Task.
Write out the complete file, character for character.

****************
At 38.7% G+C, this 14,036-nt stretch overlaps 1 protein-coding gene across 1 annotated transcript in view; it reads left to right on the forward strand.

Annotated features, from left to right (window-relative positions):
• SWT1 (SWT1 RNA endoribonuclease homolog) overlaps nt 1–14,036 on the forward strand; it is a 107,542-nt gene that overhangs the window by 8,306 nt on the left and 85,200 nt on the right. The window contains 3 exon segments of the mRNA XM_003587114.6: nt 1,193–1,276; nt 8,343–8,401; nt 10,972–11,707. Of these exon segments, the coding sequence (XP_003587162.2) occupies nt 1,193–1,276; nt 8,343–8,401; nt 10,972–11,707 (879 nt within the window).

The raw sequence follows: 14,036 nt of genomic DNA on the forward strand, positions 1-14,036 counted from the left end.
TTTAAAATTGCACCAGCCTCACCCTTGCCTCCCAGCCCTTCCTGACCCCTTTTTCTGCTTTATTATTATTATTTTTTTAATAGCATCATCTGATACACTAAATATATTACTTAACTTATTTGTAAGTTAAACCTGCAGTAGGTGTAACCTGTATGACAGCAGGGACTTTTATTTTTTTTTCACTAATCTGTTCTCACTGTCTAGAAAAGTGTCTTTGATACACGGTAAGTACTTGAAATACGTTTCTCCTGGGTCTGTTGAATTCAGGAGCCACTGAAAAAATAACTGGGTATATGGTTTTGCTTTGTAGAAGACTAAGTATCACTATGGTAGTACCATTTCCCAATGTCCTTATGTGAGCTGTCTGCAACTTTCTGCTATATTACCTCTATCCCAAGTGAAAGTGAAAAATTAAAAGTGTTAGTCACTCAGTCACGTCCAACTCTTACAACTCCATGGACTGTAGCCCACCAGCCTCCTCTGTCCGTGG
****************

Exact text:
At 38.7% G+C, this 14,036-nt stretch overlaps 1 protein-coding gene across 1 annotated transcript in view; it reads left to right on the forward strand.

Annotated features, from left to right (window-relative positions):
• SWT1 (SWT1 RNA endoribonuclease homolog) overlaps nt 1–14,036 on the forward strand; it is a 107,542-nt gene that overhangs the window by 8,306 nt on the left and 85,200 nt on the right. The window contains 3 exon segments of the mRNA XM_003587114.6: nt 1,193–1,276; nt 8,343–8,401; nt 10,972–11,707. Of these exon segments, the coding sequence (XP_003587162.2) occupies nt 1,193–1,276; nt 8,343–8,401; nt 10,972–11,707 (879 nt within the window).

The raw sequence follows: 14,036 nt of genomic DNA on the forward strand, positions 1-14,036 counted from the left end.
TTTAAAATTGCACCAGCCTCACCCTTGCCTCCCAGCCCTTCCTGACCCCTTTTTCTGCTTTATTATTATTATTTTTTTAATAGCATCATCTGATACACTAAATATATTACTTAACTTATTTGTAAGTTAAACCTGCAGTAGGTGTAACCTGTATGACAGCAGGGACTTTTATTTTTTTTTCACTAATCTGTTCTCACTGTCTAGAAAAGTGTCTTTGATACACGGTAAGTACTTGAAATACGTTTCTCCTGGGTCTGTTGAATTCAGGAGCCACTGAAAAAATAACTGGGTATATGGTTTTGCTTTGTAGAAGACTAAGTATCACTATGGTAGTACCATTTCCCAATGTCCTTATGTGAGCTGTCTGCAACTTTCTGCTATATTACCTCTATCCCAAGTGAAAGTGAAAAATTAAAAGTGTTAGTCACTCAGTCACGTCCAACTCTTACAACTCCATGGACTGTAGCCCACCAGCCTCCTCTGTCCGTGG